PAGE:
We spent the whole day loading our truck convoy, consisting of all kinds of vehicles, including old buses commandeered for the trip to Bataan.
Manila was declared as an OPEN CITY to free it from all military objectives. And so we had to get out as soon as possible. Our convoy was supposed to start after dark to avoid air strikes on the way.
As we left the City, we could see as far as the Bonifacio Monument the explosion of gasoline tanks in the Pandacan Oil Dump. The fire reached such a height that it lighted our way up to Gulacan.
I had to put on my gas mask because of the cloud of dust, for the roads were not yet paved then. That was the first and the last time I ever used my very bulky gas mask!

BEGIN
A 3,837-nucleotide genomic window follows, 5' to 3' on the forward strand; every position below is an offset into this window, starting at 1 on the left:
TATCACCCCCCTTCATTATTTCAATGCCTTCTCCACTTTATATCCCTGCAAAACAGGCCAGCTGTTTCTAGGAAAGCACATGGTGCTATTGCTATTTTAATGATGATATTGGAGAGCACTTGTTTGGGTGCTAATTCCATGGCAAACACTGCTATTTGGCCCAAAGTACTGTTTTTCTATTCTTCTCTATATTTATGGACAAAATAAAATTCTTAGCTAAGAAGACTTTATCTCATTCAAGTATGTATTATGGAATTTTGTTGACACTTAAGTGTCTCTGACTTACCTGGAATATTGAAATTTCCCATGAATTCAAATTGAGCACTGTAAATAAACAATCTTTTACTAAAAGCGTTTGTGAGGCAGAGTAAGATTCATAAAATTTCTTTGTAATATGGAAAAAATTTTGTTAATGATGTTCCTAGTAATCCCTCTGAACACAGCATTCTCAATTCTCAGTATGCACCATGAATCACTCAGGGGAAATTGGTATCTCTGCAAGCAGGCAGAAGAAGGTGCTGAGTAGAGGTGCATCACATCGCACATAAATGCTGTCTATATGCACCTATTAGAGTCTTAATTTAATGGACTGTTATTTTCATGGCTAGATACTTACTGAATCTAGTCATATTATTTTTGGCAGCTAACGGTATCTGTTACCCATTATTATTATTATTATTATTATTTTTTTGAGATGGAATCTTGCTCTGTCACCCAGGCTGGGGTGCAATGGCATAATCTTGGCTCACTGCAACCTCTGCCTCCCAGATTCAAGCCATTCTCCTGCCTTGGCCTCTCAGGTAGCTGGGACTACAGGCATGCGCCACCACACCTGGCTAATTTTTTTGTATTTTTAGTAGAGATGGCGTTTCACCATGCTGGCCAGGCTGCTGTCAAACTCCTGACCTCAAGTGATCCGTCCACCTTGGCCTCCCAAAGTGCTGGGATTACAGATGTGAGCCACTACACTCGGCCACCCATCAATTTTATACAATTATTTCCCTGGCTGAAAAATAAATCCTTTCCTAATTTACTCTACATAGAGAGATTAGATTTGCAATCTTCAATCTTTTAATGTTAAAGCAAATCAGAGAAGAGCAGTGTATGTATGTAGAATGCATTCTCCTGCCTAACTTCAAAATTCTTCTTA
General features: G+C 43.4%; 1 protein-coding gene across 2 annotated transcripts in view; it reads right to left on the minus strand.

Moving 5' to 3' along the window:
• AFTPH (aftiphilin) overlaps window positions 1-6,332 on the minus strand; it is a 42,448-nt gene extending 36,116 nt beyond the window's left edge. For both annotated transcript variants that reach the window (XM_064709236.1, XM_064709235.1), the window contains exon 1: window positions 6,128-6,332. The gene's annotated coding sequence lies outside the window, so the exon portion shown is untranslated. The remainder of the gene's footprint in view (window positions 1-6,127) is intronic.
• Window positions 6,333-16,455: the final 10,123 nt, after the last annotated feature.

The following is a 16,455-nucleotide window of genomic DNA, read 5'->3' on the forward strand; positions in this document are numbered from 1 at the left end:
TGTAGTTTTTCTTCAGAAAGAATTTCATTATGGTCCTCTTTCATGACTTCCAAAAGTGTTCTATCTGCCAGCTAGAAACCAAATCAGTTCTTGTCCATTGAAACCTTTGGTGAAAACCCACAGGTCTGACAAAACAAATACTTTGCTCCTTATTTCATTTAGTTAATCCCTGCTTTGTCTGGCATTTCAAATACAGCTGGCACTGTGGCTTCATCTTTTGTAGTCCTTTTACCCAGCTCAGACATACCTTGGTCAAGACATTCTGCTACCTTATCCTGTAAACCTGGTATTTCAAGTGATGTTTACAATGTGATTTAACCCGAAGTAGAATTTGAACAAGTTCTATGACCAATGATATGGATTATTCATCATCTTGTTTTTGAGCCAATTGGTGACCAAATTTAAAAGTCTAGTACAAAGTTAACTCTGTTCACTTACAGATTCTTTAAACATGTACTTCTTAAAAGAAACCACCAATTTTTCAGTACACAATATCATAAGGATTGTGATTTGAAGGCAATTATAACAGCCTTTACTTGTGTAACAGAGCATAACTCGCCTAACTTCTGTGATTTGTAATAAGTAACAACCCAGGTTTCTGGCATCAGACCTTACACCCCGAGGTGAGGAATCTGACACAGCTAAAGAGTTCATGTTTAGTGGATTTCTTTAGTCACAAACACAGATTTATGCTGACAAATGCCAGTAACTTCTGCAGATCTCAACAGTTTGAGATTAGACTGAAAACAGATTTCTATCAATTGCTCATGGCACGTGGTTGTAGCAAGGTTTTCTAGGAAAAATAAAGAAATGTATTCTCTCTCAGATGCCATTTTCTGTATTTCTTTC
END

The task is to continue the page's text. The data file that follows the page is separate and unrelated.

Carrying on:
It was daybreak when we reached Mariveles without any sleep. We proceeded into the jungle at Km. 125. All the trucks were camouflaged or put under the trees.
Our bivouac area was near a stream. After unloading, I felt tired, hungry, and sleepy. I found a shady spot under a tree and slept.
When I woke up, I was wet with perspiration and the sun was directly overhead, without benefit of the shade. I was exposed for around three hours!
Then we were told to dig in. It was hard to dig in between the tall trees because of the intertwined roots. Our tools consisted of our bayonets and a small shovel carried by us. I felt very hungry! It was past noontime and we had not tasted food since the first night!
When the rice was ready, it was burnt because the cooks didn’t know how to boil ride with a huge vessel.
Then came the famous remark, “WALANG SONOG NA TOFONG SA TAONG NEGOGOTOM.” (There is no burned rice to a person who is very hungry!)